This time of the year finds most farmers attending meetings with representatives from seed companies and gathering data on new varieties that might be under consideration for the upcoming planting year. Doug Pustejovsky is a district sales manager for Americot Cotton Seed.
“If you back thirty or forty years and you have a cotton meeting or a corn meeting or a seed meeting we’re always talking about high input costs and low commodity prices. And so I don’t know that much has changed, but your point about the stakes are higher I agree with. Everything costs more, equipment, seed, fertilizer, so there is some truth to that and we are dealing with low commodity prices.”
Pustejovsky says with depressed cotton prices, it’s hard to pencil in cotton as being profitable next year.
“All seed, in general, is expensive, so what I would do is make sure your expected outcome would maximize your revenue, and that really has to do with quality. So you want a good stable yielder, and you want the highest quality from a staple and a strength standpoint, so you’ll have a sellable commodity that will hopefully sell at a premium.”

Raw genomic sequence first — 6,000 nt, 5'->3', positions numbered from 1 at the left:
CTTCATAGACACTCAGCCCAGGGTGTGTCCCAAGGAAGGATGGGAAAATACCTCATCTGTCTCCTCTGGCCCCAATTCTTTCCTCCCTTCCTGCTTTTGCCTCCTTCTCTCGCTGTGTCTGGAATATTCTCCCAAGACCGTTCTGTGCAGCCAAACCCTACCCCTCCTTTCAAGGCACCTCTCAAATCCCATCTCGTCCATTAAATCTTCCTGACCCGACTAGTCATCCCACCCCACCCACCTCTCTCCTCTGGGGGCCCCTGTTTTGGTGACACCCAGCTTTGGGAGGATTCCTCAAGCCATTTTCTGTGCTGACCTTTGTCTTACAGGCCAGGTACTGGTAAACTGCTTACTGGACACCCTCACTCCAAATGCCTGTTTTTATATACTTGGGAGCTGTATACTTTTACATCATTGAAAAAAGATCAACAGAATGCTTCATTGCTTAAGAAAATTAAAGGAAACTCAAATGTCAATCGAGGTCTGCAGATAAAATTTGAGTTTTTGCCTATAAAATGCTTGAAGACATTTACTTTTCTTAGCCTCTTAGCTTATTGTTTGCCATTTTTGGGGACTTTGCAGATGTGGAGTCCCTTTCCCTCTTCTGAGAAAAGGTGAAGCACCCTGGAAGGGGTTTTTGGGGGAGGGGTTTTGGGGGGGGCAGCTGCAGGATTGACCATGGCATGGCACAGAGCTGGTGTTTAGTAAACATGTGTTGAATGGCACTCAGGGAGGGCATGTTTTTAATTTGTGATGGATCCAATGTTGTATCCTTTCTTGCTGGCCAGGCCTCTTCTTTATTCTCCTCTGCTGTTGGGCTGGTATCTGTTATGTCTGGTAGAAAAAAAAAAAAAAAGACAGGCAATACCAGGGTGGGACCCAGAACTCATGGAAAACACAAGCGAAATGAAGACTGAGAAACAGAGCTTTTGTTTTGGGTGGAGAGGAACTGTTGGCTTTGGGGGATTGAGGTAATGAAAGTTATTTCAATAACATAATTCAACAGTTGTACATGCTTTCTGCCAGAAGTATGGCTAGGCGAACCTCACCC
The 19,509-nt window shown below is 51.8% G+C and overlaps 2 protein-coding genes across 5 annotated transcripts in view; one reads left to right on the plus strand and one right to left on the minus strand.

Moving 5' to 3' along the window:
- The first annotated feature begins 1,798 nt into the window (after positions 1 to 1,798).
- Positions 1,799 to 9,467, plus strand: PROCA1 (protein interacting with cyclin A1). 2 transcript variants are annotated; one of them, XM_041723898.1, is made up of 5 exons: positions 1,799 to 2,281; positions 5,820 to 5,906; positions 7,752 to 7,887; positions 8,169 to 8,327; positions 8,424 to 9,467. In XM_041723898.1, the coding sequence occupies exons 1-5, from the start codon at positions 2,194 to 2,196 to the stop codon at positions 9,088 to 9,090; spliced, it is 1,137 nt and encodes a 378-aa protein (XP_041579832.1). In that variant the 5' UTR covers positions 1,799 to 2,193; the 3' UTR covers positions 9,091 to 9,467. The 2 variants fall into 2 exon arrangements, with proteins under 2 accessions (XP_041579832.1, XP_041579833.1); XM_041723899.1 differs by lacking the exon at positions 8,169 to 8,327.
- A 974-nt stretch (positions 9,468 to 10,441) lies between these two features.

Yields for all crops have increased dramatically in the last twenty years.
“Part of that would be technology-driven. The other side is still genetics. I would say the traits do a really good job of protecting that yield, but you still gotta do your job as far as management and water and fertility and then all these companies and certainly the company that I’m a part of, we pride ourselves on bringing new genetics. And so that’s the other part of the equation. New genetics drive more yield. And the technology really protects that yield.”
The problem is that even with increased yields, many commodities are selling at prices that they were twenty years ago and that’s the challenge our farmers face today.